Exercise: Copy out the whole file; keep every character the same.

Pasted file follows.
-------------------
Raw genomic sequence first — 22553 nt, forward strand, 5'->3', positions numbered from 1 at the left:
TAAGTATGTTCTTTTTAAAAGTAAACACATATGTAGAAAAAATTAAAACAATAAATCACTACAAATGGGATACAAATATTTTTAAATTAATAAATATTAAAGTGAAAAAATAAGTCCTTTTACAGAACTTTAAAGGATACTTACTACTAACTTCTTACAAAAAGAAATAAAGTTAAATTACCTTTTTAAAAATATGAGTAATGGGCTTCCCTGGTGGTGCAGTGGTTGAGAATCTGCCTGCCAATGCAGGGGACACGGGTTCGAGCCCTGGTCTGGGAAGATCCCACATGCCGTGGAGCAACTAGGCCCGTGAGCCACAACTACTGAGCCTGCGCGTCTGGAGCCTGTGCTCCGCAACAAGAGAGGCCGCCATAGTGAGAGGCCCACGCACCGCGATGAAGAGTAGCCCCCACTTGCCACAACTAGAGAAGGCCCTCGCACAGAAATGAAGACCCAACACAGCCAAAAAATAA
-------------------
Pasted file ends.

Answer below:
Raw genomic sequence first — 22553 nt, forward strand, 5'->3', positions numbered from 1 at the left:
TAAGTATGTTCTTTTTAAAAGTAAACACATATGTAGAAAAAATTAAAACAATAAATCACTACAAATGGGATACAAATATTTTTAAATTAATAAATATTAAAGTGAAAAAATAAGTCCTTTTACAGAACTTTAAAGGATACTTACTACTAACTTCTTACAAAAAGAAATAAAGTTAAATTACCTTTTTAAAAATATGAGTAATGGGCTTCCCTGGTGGTGCAGTGGTTGAGAATCTGCCTGCCAATGCAGGGGACACGGGTTCGAGCCCTGGTCTGGGAAGATCCCACATGCCGTGGAGCAACTAGGCCCGTGAGCCACAACTACTGAGCCTGCGCGTCTGGAGCCTGTGCTCCGCAACAAGAGAGGCCGCCATAGTGAGAGGCCCACGCACCGCGATGAAGAGTAGCCCCCACTTGCCACAACTAGAGAAGGCCCTCGCACAGAAATGAAGACCCAACACAGCCAAAAAATAA